Europe: Day 2

Europe: Day 2

Europe: Day 2

Bad Astronomy
The entire universe in blog form
April 19 2008 6:43 AM

Europe: Day 2

Day 2 started nice and early, which was a mixed blessing. It gave me a new chance to try to adapt to being 7 hours ahead of myself, but at the cost of getting like three hours of sleep. Well, a bit more than that, but at some point in the middle of the night that little circadian clock in my brain ticked over and said "Why are you still sleeping? It's 7 o'clock at night!", while I grumpily told it Shut up, it's 2 a.m.

Circadian clocks are notoriously deaf to such logic.

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Phil Plait writes Slate’s Bad Astronomy blog and is an astronomer, public speaker, science evangelizer, and author of Death From the Skies!  

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Anyway, I woke up in time to meet Gia's lovely son Michael. I had brought along a meteorite to give him as a sort of house guest gift (the least I could do for eating their food and sleeping on their sofa was giving them a chunk of iron that fell from space) and he was pretty excited about it. I heard he showed it to his science teacher, and I'll have to find out how that went. :-)

The morning was spent doing the usual ablutions, and when Gia, Brian and I were ready it was off to the London City airport, a smaller airport on the east side of town. We took the train, which went right past Canary Wharf. This, for the hopelessly uncool, is where the Cybermen and Daleks had their final battle, and Rose was trapped in the parallel Universe. As we passed that site, I shed a silent tear for The Doctor's loss.

Anyway, we were headed to the airport to take the short hop to Geneva. The flight was fun (Swiss Air planes have loads more room than United); we talked science and gravity and geekiness, which passes the time admirably. Unfortunately, a totally opaque cloud cover blocked my view of Europe the whole way, and when we landed in Switzerland it was pretty gray. Still, Europe! Geneva! Chocolate!

Admission time. Dork that I am, right before flying to the UK I went to Target to fill up on some things I needed for the trip, and realized I needed a snack for the flight. What did I buy? A Toblerone bar!

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Idiot. I was flying to Geneva. Toblerone flows like water there. I think you get a 100 gram bar free simply for existing there. Oh well. I did get some private satisfaction that Toblerone was more expensive at the Geneva airport gift shop than it was in Target.

We rented a car (the rental garage was filled with oddly blocky and square cars with long funny license plates, which was yet another jarring reminder I was not in the US) and drove the short distance to CERN. I expected it to take a while, but it's really only like 3 kilometers away. We stopped there long enough to visit the cafe and get some (incredible rich wonderful yum yum European) coffee and to chat, and then we drove across the border into France and our hotel. That was funny too; the border is a sort of no-man's land (I referred to it as the DMZ) because, as Brian told me, Switzerland is not a member of the EU, but France is. There was an empty guard booth there, which made me chuckle: we were entering the EU, and no one seemed to care. The last time I drove from Canada into the US I had everything but a proctologist examine me, a reminder of the current state of affairs.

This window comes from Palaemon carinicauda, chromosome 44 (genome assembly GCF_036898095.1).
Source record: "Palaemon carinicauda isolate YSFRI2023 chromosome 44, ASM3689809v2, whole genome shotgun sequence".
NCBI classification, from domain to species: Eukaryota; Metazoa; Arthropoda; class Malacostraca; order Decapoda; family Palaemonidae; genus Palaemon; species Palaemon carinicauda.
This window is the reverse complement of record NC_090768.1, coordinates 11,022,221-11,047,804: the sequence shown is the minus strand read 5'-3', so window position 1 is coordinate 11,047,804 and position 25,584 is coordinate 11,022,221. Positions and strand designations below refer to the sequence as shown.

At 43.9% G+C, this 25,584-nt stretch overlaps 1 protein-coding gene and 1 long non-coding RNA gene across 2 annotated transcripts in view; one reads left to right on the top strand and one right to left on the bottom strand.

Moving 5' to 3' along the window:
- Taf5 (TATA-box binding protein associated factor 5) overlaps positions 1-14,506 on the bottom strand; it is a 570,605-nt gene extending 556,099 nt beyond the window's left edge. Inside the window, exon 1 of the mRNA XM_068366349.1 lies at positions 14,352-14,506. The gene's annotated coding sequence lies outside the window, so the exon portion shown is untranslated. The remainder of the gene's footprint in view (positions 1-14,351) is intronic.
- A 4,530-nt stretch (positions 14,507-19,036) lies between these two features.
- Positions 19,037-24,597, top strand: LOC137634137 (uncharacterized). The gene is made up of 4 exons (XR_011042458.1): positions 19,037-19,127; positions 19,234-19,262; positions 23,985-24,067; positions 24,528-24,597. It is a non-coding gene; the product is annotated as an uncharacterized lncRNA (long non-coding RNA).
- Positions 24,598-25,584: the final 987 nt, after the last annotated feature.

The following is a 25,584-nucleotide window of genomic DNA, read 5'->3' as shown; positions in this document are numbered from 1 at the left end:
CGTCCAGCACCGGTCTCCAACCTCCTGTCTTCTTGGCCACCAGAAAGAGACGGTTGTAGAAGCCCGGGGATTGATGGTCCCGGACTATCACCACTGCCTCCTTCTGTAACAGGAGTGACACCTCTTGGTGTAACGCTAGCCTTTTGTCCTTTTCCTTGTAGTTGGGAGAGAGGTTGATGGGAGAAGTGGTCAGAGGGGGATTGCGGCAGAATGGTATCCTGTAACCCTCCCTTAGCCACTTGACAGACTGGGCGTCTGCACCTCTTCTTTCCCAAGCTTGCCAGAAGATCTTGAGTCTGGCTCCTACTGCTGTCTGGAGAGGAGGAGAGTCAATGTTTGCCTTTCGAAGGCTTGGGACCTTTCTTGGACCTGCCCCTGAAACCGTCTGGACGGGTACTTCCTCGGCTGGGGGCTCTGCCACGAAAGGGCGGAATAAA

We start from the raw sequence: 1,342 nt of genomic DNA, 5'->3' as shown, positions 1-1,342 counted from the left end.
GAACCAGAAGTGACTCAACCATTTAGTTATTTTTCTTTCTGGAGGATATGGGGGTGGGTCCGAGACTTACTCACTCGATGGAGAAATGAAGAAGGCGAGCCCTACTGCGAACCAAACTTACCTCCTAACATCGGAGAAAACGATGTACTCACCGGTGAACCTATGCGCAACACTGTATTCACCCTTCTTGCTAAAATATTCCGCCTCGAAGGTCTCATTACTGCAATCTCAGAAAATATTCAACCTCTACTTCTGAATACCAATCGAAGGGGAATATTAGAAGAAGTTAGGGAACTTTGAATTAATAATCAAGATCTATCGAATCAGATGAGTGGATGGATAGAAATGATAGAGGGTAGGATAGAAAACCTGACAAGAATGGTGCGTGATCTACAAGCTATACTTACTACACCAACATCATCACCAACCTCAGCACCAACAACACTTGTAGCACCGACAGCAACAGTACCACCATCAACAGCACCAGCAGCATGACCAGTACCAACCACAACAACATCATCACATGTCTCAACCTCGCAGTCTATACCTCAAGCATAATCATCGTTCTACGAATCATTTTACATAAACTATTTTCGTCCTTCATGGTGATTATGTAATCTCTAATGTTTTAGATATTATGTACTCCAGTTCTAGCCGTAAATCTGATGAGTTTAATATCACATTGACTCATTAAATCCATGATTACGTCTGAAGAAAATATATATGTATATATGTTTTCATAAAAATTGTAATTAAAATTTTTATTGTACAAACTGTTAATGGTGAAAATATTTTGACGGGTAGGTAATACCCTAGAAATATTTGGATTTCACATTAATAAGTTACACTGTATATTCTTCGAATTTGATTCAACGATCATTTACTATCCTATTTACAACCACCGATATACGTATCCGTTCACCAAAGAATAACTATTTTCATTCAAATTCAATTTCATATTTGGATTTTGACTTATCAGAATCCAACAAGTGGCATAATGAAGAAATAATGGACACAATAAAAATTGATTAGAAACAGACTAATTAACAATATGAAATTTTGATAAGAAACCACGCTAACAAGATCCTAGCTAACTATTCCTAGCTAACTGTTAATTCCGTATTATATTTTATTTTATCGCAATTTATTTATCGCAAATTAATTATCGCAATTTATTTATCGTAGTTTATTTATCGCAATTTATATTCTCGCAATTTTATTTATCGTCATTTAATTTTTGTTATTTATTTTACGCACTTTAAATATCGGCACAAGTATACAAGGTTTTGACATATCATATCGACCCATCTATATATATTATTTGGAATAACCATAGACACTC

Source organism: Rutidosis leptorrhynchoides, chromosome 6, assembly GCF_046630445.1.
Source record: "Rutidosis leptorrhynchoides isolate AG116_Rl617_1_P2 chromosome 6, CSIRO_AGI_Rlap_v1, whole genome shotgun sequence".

We met up with Julian, who will be running the podcast of us while we visit CERN, and then Nick Graham showed up. Brian and Gia met him at TED, and invited him to CERN as well. Nick is the founder of Joe Boxer, and is a very funny and delightful man. His son Chris is along as well. The six of us then went to the nearby village of Saint Genis Pouilly (pronounced "mrph mrph mrph")to eat dinner at Le Coq Rouge, a wonderful restaurant. We ate and drank and had a wonderful time (though the cheese table, wheeled over to us by the waiter, nearly blew my hypernosmic head off). My French, it turns out, is beyond rusty (I have a hard time saying even my stock phrase, "Je suis desole, Madam, mais nous n'avons pas du jambon aujord hui"). Luckily, the waiter understood the universal point-at-the-menu-and-horribly-pronounce-the-fish-dinner-name of speaking French.

When we finally made it back to the hotel, and after some excitement with my electrical current converter -- did you know that in France, sparks are blue as well? -- I fired up the Mac to write all this down, and found a peculiar thing: the BA website is blocked to me here! I cannot access it from the hotel (I borrowed Brian's computer at CERN to post this). I'm not sure why, but it means it may be a few hours or even tomorrow before I can post again, so your patience is begged.

And that's it. It's now Saturday morning, and we'll soon be touring the largest, most complicated experiment ever built: the Large Hadron Collider. I'm very excited, and you'll be hearing lots more soon! Assuming that I can access my own ^#%*$(@!^ site.